If you see too much needle thread, with almost no bobbin showing, then there is not enough needle tension. If you see almost no needle thread, then there is too much needle tension. Touch the SET key, then the Embroidery Mode key (left of the flag). Page 1 of 6, first item, is the adjustment for automatic tension. To increase tension (too much needle showing) touch the + key. If the bottom is mostly bobbin showing, touch the - key. Just make 1 adjustment, then stitch another sample. Repeat until you have it right, or run out of adjustments. If you got it right, go celebrate. If not, you may have to drag the tank in to see your dealer. In that case you should take a bobbin with you so they can test it with what you actually use.

Before you round up a crew of stout men to drag said tank out to your car, you might also try adjusting the yellow dot bobbin case. Since you are happy with the red dot case, DO NOT TOUCH that one. With the yellow dot case, if you have mostly bobbin on the bottom, turn the slotted screw at the 6 o'clock position on the case clockwise about 1/8 of a turn. If the bottom has almost no bobbin showing, make the adjustment counter-clockwise. Make only SMALL changes and test after each one. If you don't see anything changing after 3 adjustments, or you have adjusted the screw as much as 1/2 turn, then it's time to see the dealer. If you get it right, rejoice and use the yellow dot case for embroidery.

--- In janome12000@yahoogroups.com, Pixey Mosley <pixeyam@...> wrote:

On the 12000, has anyone had problems with little or no bobbin thread showing on satin stitching segments.  I'm trying to figure out if I have a problem that calls for me to have to haul the "tank" (my affectionate name for the 12000 whenever I try to move it because of the weight) in to the dealer after only 2 weeks of ownership or if this is just an idiosyncrasy of the machine.  I've described what it is doing in more detail below.
 
I've been experimenting with bobbin threads and bobbin holders in the embroidery mode and am finding that on satin stitch columns and filagree style stitching (graduated satin stitching) I'm getting no bobbin thread showing when using the yellow dot bobbin holder and only a thin line if I switch to the red dot bobbin holder.  At first I thought it might be the bobbin thread I was using (the Janome prewound bobbins) so I visited my dealer and when I described the problem, she indicated that they've had a few reports of inconsistencies with the pre-wounds and showed me what they were using in the store with the yellow dot bobbin holder.  It was a much finer, slicker, and thinner thread.  So I got some of it and came home and stitched some more and had pretty much the same results on my test block letters.  So then I decided to try the built in butterfly design with my name in script under it.  The underlay and weave-fill stitches looked fine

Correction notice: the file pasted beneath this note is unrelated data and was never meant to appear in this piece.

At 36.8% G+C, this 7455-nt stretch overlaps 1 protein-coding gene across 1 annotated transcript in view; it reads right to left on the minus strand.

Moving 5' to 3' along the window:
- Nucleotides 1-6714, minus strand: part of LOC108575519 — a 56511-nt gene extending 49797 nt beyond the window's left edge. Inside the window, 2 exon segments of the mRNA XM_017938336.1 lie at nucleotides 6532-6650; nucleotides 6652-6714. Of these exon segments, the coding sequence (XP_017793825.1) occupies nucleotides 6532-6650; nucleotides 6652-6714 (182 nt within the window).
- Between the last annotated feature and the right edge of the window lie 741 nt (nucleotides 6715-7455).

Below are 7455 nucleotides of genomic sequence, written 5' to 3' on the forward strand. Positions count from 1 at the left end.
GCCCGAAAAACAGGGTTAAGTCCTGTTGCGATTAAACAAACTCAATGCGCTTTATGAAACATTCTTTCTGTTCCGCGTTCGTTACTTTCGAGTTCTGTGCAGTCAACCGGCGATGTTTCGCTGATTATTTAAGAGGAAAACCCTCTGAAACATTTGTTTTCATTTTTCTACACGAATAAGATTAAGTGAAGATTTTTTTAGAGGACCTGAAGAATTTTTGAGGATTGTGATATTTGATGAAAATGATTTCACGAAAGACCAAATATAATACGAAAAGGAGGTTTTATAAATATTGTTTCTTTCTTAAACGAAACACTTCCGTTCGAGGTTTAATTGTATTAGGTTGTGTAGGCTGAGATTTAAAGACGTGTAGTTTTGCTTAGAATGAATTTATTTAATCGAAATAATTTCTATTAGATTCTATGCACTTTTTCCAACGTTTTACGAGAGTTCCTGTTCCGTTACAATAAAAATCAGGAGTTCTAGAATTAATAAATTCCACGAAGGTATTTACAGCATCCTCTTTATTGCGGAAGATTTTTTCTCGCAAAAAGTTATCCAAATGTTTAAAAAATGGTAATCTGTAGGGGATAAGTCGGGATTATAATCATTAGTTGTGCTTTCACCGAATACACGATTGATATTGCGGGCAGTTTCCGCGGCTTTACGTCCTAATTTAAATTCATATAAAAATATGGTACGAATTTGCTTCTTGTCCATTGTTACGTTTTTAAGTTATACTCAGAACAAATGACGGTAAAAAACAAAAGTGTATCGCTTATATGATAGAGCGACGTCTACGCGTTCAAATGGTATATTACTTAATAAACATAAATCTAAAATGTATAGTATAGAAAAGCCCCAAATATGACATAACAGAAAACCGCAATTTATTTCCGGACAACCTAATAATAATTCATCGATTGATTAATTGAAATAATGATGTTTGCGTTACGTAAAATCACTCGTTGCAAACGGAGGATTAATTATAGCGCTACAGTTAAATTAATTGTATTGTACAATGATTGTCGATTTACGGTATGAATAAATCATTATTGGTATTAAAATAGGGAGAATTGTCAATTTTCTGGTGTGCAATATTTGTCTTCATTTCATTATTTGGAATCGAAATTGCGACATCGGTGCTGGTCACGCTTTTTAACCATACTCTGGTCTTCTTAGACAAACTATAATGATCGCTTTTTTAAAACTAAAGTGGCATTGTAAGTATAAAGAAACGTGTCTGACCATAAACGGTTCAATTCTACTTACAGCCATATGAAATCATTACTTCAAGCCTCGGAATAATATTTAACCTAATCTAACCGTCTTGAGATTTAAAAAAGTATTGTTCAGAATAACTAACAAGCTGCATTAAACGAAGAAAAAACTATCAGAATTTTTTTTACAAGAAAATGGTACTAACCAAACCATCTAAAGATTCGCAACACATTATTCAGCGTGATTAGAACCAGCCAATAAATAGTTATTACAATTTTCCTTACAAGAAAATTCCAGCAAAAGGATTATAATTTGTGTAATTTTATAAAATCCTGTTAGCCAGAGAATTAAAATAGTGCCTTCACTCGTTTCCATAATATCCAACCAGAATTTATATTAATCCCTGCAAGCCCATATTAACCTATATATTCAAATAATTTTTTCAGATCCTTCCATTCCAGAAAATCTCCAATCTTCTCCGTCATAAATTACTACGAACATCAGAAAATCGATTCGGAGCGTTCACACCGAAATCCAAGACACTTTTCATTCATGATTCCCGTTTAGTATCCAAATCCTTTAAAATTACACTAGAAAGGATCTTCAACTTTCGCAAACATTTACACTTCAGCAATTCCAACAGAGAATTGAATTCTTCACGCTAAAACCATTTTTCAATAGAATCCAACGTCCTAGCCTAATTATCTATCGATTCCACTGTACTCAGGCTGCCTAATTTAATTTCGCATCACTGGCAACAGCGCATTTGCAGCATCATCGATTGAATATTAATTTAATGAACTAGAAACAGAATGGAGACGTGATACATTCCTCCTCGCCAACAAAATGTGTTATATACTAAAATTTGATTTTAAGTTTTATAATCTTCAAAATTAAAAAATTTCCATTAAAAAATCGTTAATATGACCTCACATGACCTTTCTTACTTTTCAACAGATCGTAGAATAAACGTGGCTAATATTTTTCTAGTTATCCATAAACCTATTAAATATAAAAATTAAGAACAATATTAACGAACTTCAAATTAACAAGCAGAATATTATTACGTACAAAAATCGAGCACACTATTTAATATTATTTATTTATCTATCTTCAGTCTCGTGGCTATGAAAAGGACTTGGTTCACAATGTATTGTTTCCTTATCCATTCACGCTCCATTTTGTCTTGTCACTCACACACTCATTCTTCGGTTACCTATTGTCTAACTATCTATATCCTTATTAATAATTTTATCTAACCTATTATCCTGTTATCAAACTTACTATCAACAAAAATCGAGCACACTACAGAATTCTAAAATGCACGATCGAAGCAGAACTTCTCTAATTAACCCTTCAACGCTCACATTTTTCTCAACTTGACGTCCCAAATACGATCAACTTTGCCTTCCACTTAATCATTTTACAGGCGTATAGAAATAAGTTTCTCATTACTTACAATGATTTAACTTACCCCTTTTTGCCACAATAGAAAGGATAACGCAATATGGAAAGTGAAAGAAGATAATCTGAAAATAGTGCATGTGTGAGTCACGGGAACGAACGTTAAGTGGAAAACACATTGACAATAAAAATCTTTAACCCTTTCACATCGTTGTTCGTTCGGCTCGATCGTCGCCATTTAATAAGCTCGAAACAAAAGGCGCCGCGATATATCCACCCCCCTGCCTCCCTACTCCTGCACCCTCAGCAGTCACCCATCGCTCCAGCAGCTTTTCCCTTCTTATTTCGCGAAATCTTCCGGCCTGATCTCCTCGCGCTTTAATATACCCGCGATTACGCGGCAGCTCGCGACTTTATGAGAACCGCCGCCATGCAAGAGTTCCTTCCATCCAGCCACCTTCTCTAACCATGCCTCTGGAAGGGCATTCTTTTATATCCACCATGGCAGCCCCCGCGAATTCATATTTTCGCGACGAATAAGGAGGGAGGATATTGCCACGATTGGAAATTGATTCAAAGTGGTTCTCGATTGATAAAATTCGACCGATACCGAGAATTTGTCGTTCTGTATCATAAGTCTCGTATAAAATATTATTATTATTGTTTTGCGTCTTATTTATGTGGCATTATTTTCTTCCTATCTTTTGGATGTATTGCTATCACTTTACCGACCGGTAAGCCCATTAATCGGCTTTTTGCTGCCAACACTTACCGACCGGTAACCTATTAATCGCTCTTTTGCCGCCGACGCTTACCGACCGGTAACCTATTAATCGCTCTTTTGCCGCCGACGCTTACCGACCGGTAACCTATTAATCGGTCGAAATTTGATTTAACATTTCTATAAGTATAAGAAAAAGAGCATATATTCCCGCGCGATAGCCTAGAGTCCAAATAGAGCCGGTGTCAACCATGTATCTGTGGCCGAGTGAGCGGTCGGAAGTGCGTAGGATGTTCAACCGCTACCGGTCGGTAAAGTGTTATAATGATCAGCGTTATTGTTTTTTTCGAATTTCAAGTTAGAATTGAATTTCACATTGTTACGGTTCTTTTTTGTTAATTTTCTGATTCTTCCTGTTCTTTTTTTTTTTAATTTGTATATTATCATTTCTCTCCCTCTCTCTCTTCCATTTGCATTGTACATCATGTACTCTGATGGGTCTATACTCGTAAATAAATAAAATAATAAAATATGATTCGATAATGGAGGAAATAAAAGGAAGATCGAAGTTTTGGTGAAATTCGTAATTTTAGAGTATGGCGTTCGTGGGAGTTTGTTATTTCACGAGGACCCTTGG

from the back with mostly bobbin thread showing and just a little bit of top color.  But anywhere it was doing satin stitching it really pulled the top thread down and around with little or no bobbin color showing.  The results with the red bobbin holder were almost the same, only a slight line of bobbin thread through the back center of the script text.  I switched to sewing mode with the red bobbin case and it appears to be correctly balanced on the regular sewing and decorative stitches (using regular thread in the bobbin that was the same weight as the top).  So is this really a "problem" or something I'm worrying about needlessly?   


Re: Another question

Vikki Youngmeyer
 

I’ve sewn on Janome 1600, 6500, 6600, Heart  and 3160 models and in all cases I’ve had to increase the upper tension. So it doesn’t surprise me that the 12000 requires an increase in tension. As to the mechanics behind it as to why I’ve had to do this, I’ve not investigated it. It’s what it is! Fabric, batting and thread all fit into the formula, but I haven’t figured out the relationship. Once I do, should I pursue it, I’ll sell it to Janome! Right!

 

Vikki Youngmeyer

Houston, TX

 


Re: Another question

Jim_Stutsman <jim@...>
 

That's not surprising. Janome bobbin thread is intended for use in embroidery and provides more than normal tension. That would cause loose stitches on the back. You might be better off using a finer bobbin thread, like Superior Bottom Line. More than likely you would then not have to make any tension adjustments.

--- In janome12000@yahoogroups.com, "Sherry Martin" <shejmartin@...> wrote:

I usually use fairly thin top thread when quilting and Janome bobbin thread a lot of the time. I find that when I use the T shirt quilting-free quilting key I usually have to increase the tension quite a bit or the stitches on the back are too loose. I do a test sample on a scrap quilt sandwich using the same batting I am using in the quilt. But after I get the tension right, this is the easiest machine I've ever owned to free motion quilt on.

--- In janome12000@yahoogroups.com, "Jim_Stutsman" <jim@> wrote:

The QV and QO feet work best on thinner quilts, while PD-H (the hopping foot) works best for high loft quilts. Either will work with the straight stitch needle plate, but with PD-H you must be careful not to change from the center needle position. For best tension use the Application key (T-shirt) and choose Quilting -> Free Quilting. Straight stitches 1 & 2 will work with the straight stitch plate, but not the zigzag stitches 1 & 2.

--- In janome12000@yahoogroups.com, "Anne" <csarina43@> wrote:

Can you use the straight stitch needle plate when free motion quilting?????